|First Steps for Branstad and the Iowa Statehouse|
|Commentary/Politics - Guest Commentaries|
|Written by Jonathan Narcisse|
|Wednesday, 10 November 2010 05:14|
An Iowa Worth Fighting for was created to serve as a future firewall against entrenched status-quo power following the November 2010 elections. On August 17, 2009, the content of this comprehensive review and recommendations debuted on the Jan Mickelson radio show in Des Moines.
It spoke to some basic principles, and addressed core governing concerns – like government is best that governs least.
But it offered more than platitudes. It offered specifics that included strategies to reorganize, reduce, and re-prioritize state government; to create accountable, efficient local government; to rebuild our economy based on tax reform and citizen – not government – stimulus; to reform our education system; to promote a healthy Iowa the effective way – not through government mandate; to affirm core rights, such as the right to property; to protect Iowa’s citizens; to interdict Iowa’s severe drug crisis; to reform illegal immigration; and to advance real leadership principles.
On November 2, 2010, the political pendulum reversed course. Republicans again control statehouse politics. It was not even a decade ago they controlled both the House and Senate in Iowa. Which is to say: It was not a decade ago that they fought education reform, welfare reform, and the introduction of sound fiscal and management practices. When Terry Branstad left office, he had a Republican House and Senate. He did not fix welfare, education, our prisons, our courts, taxes, or our economy. While he managed the status quo much better than Governor Chet Culver – thanks to dozens of tax hikes and data manipulations – Branstad and the GOP did not repair, restore, or rebuild Iowa.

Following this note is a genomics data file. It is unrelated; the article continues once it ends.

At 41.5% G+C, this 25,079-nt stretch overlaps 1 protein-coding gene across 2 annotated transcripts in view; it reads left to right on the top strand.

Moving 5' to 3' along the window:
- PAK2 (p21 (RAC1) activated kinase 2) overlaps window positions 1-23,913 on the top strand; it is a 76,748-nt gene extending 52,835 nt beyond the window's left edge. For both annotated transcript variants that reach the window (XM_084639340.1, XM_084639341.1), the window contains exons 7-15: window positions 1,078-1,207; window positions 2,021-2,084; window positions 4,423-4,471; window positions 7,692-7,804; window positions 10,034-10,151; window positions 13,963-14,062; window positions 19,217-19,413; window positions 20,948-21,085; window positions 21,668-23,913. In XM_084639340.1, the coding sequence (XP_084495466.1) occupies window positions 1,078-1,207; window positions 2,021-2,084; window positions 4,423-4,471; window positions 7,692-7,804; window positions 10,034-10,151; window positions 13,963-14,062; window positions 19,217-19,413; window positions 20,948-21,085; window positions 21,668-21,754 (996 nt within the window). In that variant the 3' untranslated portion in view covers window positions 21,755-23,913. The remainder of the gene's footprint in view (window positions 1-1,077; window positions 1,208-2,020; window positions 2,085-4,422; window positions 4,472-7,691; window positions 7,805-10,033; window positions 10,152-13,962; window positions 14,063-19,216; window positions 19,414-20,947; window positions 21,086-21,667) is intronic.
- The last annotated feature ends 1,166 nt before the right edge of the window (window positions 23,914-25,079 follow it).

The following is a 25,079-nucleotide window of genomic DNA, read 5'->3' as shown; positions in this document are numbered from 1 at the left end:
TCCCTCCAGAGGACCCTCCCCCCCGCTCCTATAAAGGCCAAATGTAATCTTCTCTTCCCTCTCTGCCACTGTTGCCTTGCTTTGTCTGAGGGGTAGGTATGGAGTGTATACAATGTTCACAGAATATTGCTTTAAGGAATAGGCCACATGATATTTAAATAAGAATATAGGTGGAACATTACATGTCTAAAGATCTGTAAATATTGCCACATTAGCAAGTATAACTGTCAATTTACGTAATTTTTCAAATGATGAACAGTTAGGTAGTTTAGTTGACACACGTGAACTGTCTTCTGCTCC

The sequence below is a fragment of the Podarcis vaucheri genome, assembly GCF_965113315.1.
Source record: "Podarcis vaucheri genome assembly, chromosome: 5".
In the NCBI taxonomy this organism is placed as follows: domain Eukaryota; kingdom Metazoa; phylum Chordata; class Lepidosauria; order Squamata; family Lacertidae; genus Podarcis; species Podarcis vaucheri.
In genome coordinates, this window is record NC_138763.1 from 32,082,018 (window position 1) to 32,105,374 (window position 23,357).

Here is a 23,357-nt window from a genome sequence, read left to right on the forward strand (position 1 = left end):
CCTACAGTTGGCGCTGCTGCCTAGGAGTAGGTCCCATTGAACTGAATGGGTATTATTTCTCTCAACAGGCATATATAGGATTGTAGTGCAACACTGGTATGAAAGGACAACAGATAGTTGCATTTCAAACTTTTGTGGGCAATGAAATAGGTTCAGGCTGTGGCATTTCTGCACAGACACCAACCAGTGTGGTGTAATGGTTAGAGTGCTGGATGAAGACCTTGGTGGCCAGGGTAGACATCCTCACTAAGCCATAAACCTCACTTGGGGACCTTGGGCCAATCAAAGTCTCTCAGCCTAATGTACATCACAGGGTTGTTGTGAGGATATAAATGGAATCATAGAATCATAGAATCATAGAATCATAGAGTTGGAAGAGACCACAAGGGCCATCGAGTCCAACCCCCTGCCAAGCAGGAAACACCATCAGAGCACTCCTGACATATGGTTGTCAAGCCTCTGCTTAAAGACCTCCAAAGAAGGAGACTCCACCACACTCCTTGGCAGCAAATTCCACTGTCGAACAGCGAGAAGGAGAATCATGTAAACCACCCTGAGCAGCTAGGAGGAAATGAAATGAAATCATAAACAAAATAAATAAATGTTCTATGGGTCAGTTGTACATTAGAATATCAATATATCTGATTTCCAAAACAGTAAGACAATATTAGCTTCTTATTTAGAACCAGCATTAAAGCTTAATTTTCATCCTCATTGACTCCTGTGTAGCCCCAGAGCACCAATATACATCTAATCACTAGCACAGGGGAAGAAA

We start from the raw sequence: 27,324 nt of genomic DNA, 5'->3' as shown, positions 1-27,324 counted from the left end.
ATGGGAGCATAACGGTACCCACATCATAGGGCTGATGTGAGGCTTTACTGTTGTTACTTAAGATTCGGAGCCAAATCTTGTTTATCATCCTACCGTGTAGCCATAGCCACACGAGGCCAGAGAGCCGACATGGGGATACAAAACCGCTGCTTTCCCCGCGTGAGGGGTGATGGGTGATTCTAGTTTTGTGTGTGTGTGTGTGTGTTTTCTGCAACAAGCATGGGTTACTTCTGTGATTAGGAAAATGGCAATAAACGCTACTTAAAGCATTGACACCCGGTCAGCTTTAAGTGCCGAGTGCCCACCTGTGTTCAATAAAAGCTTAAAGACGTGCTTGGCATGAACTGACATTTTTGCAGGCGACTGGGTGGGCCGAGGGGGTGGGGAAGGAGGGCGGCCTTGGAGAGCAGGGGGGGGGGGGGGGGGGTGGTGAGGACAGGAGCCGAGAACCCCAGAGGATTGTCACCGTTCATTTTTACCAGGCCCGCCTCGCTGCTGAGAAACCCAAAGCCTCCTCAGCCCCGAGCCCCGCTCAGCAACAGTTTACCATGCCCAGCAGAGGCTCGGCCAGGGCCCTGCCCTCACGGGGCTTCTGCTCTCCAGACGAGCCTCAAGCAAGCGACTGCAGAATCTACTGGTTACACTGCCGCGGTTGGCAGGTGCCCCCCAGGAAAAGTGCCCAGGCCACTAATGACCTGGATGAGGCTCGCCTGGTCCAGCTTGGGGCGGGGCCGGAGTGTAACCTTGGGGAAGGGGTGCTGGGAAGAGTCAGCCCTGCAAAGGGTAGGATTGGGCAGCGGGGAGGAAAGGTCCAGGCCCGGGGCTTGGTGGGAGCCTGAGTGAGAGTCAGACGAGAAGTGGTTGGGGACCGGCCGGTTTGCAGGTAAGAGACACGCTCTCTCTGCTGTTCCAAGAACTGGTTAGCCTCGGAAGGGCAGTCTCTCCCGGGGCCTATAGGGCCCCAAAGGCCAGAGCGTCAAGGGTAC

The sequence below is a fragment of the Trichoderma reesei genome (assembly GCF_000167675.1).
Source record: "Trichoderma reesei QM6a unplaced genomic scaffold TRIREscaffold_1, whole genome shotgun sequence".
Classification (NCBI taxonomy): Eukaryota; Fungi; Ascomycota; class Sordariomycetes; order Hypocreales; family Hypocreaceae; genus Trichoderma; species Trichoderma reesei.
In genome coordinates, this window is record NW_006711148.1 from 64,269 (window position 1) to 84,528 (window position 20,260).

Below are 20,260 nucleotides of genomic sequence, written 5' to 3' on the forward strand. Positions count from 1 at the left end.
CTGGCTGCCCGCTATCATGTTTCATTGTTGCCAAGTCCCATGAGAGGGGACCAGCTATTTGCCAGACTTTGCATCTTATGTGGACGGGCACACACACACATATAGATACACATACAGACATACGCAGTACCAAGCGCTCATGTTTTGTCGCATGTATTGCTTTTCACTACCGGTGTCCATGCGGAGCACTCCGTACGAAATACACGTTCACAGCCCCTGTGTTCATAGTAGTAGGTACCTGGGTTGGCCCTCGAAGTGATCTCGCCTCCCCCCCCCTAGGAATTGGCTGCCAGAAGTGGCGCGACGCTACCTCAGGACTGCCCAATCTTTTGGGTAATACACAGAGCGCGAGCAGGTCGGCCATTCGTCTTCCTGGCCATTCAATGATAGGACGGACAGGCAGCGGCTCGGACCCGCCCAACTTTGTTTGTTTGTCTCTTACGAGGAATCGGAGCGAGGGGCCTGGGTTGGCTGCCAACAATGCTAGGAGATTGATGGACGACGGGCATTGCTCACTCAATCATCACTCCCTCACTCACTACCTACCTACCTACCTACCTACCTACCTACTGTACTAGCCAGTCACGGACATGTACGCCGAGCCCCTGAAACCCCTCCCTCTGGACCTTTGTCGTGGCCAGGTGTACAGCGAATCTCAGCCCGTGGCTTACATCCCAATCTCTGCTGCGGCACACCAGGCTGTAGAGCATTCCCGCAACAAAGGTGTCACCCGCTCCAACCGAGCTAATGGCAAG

Now that he and Republicans have returned to power, simply invoking a term such as “conservative” isn’t good enough. This group of statehouse leaders must lead, but to lead they must first have a plan. This means not just an agenda, but a specific vision of how we fix Iowa.
At this point, every fiber of my being wants to lay out a detailed, point-by-point analysis of the severity of Iowa’s crisis. When my gubernatorial-election campaign released our detailed plans to fix education and the economy in Iowa, the solutions alone consisted of 25 pages. Data analysis and problem identification would consume many more. So, I will simply say government in Iowa is broken, our education system is broken, and our economy is broken. The mountains of empirical data confirm this and can be shared readily with anyone who seeks more evidence.
Statehouse leaders from both parties, advocacy groups, unions, business and professional associations, business leaders, and the media ignore mostly, but cover up at times, the severity of the condition Iowa faces. The budget hole is real, property-tax hikes were real, the loss of yet another Congressional seat is real. One hundred percent of the high schools and 95 percent of the middle schools in our 10 largest cities are officially failing. The media won’t report that fact, statehouse politicians and edu-crats deny it, business leaders refuse to believe it, activists apologize for it. Yet this failure is a fact reported by state employees, in a report paid for by tax dollars, on a Web site published by state employees and paid for by tax dollars.
So what are the first steps the Branstad administration and the new GOP leadership ought to take to fix Iowa?
(1) Institute a four-year flexible freeze, capping spending at the current level, and refusing to increase the budget one dollar more than current levels.
(2) Resist simple and irresponsible remedies such as not filling current vacancies. While Culver’s across-the-board cuts were reckless, simply not filling the positions he cut is equally reckless. Instead a department-by-department, division-by-division, bureau-by-bureau, program-by-program examination of state government must take place. The fat needs to go, but the Culver-sliced lean needs to be restored. For example, we are about 100 troopers short. Leaving those positions vacant serves no one, other than the administration that wants to look like it’s doing something.